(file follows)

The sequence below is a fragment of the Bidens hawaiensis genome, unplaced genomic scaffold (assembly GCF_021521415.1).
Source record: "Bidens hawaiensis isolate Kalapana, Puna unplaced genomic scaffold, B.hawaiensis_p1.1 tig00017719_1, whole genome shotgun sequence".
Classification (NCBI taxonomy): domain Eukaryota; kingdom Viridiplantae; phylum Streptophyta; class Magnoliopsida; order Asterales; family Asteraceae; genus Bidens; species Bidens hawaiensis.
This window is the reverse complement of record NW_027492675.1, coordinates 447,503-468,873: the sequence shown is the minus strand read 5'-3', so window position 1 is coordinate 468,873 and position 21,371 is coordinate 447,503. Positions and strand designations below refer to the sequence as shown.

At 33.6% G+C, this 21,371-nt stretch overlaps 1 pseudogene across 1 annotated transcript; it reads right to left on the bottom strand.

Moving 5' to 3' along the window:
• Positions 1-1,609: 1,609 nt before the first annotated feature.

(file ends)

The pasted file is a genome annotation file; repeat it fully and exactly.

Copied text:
The sequence below is a fragment of the Bidens hawaiensis genome, unplaced genomic scaffold (assembly GCF_021521415.1).
Source record: "Bidens hawaiensis isolate Kalapana, Puna unplaced genomic scaffold, B.hawaiensis_p1.1 tig00017719_1, whole genome shotgun sequence".
Classification (NCBI taxonomy): domain Eukaryota; kingdom Viridiplantae; phylum Streptophyta; class Magnoliopsida; order Asterales; family Asteraceae; genus Bidens; species Bidens hawaiensis.
This window is the reverse complement of record NW_027492675.1, coordinates 447,503-468,873: the sequence shown is the minus strand read 5'-3', so window position 1 is coordinate 468,873 and position 21,371 is coordinate 447,503. Positions and strand designations below refer to the sequence as shown.

At 33.6% G+C, this 21,371-nt stretch overlaps 1 pseudogene across 1 annotated transcript; it reads right to left on the bottom strand.

Moving 5' to 3' along the window:
• Positions 1-1,609: 1,609 nt before the first annotated feature.